CDC speculates that BA.2 omicron variant is responsible for 35% of new infections in the U.S.
A newer COVID variant of concern has begun to spread across Europe, leading to an increase in infection rates in countries including Germany, the United Kingdom, and the Netherlands.
Known as BA.2, the variant is a subvariant of omicron, and has also been spotted in the United States as well, with the U.S. Centers for Disease Control and Prevention speculating that it is the cause of 35% of all new COVID infections.
BA.2 is arriving as mask mandates are being lifted around the country, with only certain spaces — such as airports, public transit, hospitals, and nursing homes — still requiring masking up.
Dr. Leana Wen, an emergency physician and professor of health policy at the George Washington University Milken Institute School of Public Health, told CNN the variant does not appear to cause more severe infections than its predecessor.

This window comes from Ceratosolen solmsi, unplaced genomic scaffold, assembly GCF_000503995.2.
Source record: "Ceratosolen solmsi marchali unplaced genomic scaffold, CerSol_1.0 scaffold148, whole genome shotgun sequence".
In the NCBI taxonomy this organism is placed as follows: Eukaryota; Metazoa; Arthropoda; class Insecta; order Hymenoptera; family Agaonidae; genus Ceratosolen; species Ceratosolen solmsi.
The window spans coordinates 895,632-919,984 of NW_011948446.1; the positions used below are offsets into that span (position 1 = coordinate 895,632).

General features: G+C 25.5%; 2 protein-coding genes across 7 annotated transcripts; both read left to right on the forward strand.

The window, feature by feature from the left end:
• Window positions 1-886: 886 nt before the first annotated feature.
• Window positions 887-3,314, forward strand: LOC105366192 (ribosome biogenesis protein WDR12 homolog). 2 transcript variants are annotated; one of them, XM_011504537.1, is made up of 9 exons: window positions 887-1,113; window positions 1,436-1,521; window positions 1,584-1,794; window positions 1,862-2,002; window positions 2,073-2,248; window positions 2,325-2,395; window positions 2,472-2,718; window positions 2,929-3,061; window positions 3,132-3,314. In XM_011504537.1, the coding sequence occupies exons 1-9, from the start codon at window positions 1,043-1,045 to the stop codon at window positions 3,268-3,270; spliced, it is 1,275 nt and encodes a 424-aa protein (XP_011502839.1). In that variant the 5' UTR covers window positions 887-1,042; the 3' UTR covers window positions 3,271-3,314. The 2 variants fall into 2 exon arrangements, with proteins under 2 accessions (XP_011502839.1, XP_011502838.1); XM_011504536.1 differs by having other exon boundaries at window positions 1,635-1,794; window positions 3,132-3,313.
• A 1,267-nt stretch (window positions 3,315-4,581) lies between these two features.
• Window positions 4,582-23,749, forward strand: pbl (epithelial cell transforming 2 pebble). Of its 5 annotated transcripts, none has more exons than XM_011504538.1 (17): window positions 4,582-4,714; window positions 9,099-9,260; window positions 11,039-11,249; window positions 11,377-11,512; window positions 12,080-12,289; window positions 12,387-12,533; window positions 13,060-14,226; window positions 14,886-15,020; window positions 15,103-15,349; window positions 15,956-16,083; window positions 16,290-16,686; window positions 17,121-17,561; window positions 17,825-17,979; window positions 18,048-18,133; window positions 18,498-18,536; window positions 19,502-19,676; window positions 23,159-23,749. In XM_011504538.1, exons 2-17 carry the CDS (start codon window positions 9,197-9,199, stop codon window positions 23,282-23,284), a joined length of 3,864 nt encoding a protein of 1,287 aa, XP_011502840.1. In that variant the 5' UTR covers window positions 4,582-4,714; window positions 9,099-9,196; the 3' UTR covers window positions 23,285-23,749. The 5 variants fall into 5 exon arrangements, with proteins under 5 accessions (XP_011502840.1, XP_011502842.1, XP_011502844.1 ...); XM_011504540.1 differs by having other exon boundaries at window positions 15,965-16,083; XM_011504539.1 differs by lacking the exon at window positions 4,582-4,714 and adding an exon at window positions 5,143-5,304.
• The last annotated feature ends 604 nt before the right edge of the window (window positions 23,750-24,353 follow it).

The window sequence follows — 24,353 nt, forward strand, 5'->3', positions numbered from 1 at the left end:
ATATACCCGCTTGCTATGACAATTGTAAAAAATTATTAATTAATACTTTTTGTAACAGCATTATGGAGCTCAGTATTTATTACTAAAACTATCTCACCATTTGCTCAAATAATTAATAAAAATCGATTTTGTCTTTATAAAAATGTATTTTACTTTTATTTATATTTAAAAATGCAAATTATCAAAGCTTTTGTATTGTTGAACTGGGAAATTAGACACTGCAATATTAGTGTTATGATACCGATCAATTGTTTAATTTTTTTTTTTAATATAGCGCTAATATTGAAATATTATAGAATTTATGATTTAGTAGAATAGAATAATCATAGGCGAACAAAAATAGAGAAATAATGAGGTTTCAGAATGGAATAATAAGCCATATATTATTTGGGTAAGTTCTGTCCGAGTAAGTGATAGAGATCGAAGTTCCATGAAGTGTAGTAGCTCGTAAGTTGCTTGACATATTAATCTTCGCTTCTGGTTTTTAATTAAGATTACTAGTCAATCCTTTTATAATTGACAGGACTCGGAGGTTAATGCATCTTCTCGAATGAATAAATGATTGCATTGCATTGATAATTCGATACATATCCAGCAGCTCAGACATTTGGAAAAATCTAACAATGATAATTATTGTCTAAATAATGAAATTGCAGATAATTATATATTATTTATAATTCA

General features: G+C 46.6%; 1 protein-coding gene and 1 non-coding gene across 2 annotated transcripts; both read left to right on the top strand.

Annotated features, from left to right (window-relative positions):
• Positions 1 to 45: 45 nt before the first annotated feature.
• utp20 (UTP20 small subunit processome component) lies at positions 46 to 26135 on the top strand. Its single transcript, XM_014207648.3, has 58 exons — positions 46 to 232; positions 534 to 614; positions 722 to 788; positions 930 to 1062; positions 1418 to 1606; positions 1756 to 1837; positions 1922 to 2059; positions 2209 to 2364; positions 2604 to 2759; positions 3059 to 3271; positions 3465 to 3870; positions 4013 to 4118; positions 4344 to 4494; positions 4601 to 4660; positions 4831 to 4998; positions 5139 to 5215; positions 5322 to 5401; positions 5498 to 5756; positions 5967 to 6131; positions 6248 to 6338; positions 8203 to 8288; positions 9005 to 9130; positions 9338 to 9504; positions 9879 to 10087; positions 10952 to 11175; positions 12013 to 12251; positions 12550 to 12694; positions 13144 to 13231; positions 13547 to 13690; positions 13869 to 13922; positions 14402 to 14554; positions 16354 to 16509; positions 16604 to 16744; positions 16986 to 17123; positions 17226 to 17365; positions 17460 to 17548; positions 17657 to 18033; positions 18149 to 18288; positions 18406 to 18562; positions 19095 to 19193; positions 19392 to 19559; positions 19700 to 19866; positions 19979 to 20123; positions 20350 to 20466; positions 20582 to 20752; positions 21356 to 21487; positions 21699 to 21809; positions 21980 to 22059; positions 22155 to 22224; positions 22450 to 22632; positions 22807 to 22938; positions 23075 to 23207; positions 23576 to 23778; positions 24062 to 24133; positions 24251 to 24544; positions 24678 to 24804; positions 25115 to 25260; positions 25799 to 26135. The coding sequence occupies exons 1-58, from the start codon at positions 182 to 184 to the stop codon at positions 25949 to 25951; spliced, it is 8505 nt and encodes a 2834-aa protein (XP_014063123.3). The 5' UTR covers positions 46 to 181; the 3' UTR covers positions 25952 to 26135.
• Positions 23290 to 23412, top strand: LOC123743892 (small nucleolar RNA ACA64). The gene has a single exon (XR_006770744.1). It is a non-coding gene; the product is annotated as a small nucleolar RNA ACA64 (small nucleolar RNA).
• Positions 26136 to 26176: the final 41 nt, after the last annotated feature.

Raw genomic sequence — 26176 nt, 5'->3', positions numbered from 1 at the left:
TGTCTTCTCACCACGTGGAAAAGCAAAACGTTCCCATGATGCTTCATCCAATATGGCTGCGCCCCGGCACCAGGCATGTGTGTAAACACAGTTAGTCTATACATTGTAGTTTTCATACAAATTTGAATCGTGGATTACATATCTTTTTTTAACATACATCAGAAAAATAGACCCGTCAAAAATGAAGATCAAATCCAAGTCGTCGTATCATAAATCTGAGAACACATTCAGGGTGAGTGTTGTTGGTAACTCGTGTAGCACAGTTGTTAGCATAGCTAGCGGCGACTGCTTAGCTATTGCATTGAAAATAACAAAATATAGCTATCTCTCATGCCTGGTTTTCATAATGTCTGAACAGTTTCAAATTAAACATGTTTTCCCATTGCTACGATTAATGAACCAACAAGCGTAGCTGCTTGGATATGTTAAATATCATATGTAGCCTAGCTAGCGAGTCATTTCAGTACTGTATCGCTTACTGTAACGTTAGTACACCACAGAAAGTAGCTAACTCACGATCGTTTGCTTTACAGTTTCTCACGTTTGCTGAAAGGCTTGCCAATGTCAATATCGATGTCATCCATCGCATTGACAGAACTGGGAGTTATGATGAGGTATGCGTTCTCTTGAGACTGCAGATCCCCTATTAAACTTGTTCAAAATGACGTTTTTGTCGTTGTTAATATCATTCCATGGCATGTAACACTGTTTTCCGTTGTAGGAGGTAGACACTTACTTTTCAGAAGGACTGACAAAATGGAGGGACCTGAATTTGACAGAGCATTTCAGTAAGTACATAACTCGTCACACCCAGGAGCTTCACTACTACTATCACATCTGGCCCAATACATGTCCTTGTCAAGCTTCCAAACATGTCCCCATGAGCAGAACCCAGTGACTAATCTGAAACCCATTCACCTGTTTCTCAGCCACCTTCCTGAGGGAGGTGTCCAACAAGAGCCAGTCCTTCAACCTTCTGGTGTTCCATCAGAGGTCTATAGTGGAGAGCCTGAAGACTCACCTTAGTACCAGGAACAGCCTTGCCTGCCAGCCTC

“The good news is that BA.2 does not seem to cause more severe illness than BA.1,” Wen told CNN.
Wen also noted that, while vaccines don’t work quite as well against the BA.1 and BA.2 variants, they still do enough to protect against severe illness.
“What all of this says to me is that public health experts should follow the rise of BA.2 in the US closely, but that most people should not be worried,” Wen told CNN.
Still, the variant has been named as “variant of concern” by both the CDC and the World Health Organization (WHO).
The WHO released a statement on the BA.2 variant in February, at which time it said the variant differed from BA.1 and appeared to have a “growth advantage” over its predecessor.
“Studies are ongoing to understand the reasons for this growth advantage, but initial data suggest that BA.2 appears inherently more transmissible than BA.1, which currently remains the most common Omicron sublineage reported,” the WHO said.